Tilly DEVINE

Matilda Mary Devine, known as Tilly Devine, was an English Australian organised crime boss. She was involved in a wide range of activities, including sly grog, razor gangs, and prostitution, and became a famous folk figure in Sydney during the interwar years.

Matilda Devine was born in London, England in 1900. She married an Australian serviceman, James (Jim) Edward Joseph Devine in London in 1917. They had one son, Frederick, born in 1919.

Her career in prostitution began when she was a teenager and continued after she was married. She would be found soliciting on The Strand, at night and would spend time at Bow Street Court and Lock Up for prostitution, theft and assault.

Matilda and Jim returned to Australia around 1920. Her son stayed in London and was brought up by her parents.

Tilly Devine, known as the ‘Queen of Woolloomooloo’ ran a string of brothels centred around Darlinghurst and the Cross, and particularly Palmer Street.

In five years since she returned to Australia, Matilda had accumulated a long list of convictions; the numerous offences ranged from common prostitution to indecent language, offensive behaviour and assault. The police report is a snapshot of the life that Tilly was leading up to 1925, a life that involved working the streets at night, clashes with Police, lots of parties and heavy drinking.

Devine’s wealth was legendary, although it was all earned from crime. Devine faced numerous court summons and was convicted on 204 occasions during her long criminal career and served many gaol sentences in New South Wales gaols, mainly for prostitution, violent assault, affray and attempted murder.

Tilly and Jim Devine’s marriage was marred by domestic violence. In 1931, Jim was charged at Central Police Court with the attempted murder of his wife after a heated argument at their Maroubra home. Tilly escaped unscathed. The police were called resulting in Jim being arrested and charged over the incident. He was later acquitted because Tilly refused to testify. The Devine’s separated in the early 1940s and were finally divorced in 1944.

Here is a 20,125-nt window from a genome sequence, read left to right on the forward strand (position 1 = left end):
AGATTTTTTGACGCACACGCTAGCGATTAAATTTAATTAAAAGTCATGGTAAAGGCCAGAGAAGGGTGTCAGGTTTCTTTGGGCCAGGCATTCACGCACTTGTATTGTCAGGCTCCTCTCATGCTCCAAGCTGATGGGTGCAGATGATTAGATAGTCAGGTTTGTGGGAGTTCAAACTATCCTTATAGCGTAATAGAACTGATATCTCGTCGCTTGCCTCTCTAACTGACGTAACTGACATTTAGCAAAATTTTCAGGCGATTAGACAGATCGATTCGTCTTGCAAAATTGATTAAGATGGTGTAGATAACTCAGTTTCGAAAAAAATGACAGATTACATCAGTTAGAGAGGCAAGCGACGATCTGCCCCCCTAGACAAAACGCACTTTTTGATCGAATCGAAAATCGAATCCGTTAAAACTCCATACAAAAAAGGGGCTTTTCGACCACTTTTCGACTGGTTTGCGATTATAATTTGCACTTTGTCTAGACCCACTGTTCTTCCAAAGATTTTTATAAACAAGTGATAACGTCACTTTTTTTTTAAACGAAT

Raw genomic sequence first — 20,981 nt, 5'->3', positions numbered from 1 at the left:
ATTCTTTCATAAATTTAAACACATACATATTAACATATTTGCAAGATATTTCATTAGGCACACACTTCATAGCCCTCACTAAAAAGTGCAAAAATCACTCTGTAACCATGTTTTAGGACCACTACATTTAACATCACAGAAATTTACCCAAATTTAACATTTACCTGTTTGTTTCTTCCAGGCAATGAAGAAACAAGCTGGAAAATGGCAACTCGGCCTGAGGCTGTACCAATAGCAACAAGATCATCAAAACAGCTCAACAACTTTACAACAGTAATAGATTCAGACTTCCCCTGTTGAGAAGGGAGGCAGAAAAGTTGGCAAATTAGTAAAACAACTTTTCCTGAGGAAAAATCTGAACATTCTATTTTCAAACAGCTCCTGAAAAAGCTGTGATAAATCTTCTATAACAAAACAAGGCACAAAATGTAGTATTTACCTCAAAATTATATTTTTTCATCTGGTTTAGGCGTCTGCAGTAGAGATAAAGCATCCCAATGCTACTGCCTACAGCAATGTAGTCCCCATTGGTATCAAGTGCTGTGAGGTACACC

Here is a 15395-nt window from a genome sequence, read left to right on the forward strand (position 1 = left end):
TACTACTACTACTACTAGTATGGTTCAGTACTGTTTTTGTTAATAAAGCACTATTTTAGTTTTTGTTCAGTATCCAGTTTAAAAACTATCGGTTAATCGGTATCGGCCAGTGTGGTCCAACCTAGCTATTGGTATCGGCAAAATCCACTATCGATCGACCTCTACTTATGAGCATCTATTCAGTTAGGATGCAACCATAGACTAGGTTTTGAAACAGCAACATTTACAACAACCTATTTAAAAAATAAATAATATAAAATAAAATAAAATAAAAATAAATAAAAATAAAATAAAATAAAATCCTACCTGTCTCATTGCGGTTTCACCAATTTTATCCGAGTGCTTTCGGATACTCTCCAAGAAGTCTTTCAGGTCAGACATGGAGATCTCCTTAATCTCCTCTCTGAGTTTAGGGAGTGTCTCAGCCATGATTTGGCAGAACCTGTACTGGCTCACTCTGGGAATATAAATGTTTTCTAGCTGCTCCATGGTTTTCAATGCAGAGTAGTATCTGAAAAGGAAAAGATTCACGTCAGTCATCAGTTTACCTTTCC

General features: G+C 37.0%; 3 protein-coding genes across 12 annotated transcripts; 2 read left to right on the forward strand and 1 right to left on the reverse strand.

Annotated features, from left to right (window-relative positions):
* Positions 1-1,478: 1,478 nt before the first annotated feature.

Devine married for the second time in 1945 to ex-seaman and returned serviceman Eric John Parsons.

Tilly famously shot Parsons in the leg after an argument only months before they were married. This shooting occurred at her other Sydney residence in Palmer Street, Darlinghurst. She was arrested by police and charged with the shooting but was acquitted at trial in 1945. They were married for 13 years until Eric Parsons died in 1958.
For over 30 years, Devine lived in Malabar Road, Maroubra. Several homicides were committed at this residence. The property remained derelict from the 1950s until it was sold in 2009.

Devine had suffered from chronic bronchitis for 20 years and died of cancer, aged 70 at the Concord Repatriation Hospital in Sydney in 1970. Her funeral service was held at the Sacred Heart Catholic Church, Darlinghurst. She was cremated with Catholic rites by her married name, Matilda Mary Parsons. She was survived by her son Frederick Ralph (Devine) Twiss and 2 grandchildren.

Source: https://adb.anu.edu.au/biography/devine-matilda-mary-tilly-5970
Source: findmypast.co.uk
Source: https://en.wikipedia.org/wiki/Tilly_Devine
Source: TROVE National Library of Australia
Source: NSW State Archives Collection – Index to Gaol Photographs: Devine, Matilda, Long Bay Women’s Reformatory
Source: NSW State Archives Collection – Index to Gaol Photographs: Long Bay